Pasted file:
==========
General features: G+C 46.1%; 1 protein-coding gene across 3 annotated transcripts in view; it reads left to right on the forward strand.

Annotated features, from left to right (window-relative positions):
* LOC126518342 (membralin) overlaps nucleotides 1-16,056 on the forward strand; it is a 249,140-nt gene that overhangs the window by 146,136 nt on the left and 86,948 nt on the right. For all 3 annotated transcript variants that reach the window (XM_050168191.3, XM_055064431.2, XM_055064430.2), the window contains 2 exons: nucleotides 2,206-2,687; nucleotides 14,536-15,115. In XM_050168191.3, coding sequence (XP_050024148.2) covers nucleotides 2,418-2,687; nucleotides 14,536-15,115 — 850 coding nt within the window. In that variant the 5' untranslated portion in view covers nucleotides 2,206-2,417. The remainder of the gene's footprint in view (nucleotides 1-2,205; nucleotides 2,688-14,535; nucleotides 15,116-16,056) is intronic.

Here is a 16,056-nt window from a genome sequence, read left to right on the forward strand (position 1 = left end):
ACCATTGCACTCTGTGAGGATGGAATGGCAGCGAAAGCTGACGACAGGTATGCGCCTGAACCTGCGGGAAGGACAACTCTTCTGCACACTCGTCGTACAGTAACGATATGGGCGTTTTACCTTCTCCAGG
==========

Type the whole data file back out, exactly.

General features: G+C 46.1%; 1 protein-coding gene across 3 annotated transcripts in view; it reads left to right on the forward strand.

Annotated features, from left to right (window-relative positions):
* LOC126518342 (membralin) overlaps nucleotides 1-16,056 on the forward strand; it is a 249,140-nt gene that overhangs the window by 146,136 nt on the left and 86,948 nt on the right. For all 3 annotated transcript variants that reach the window (XM_050168191.3, XM_055064431.2, XM_055064430.2), the window contains 2 exons: nucleotides 2,206-2,687; nucleotides 14,536-15,115. In XM_050168191.3, coding sequence (XP_050024148.2) covers nucleotides 2,418-2,687; nucleotides 14,536-15,115 — 850 coding nt within the window. In that variant the 5' untranslated portion in view covers nucleotides 2,206-2,417. The remainder of the gene's footprint in view (nucleotides 1-2,205; nucleotides 2,688-14,535; nucleotides 15,116-16,056) is intronic.

Here is a 16,056-nt window from a genome sequence, read left to right on the forward strand (position 1 = left end):
ACCATTGCACTCTGTGAGGATGGAATGGCAGCGAAAGCTGACGACAGGTATGCGCCTGAACCTGCGGGAAGGACAACTCTTCTGCACACTCGTCGTACAGTAACGATATGGGCGTTTTACCTTCTCCAGG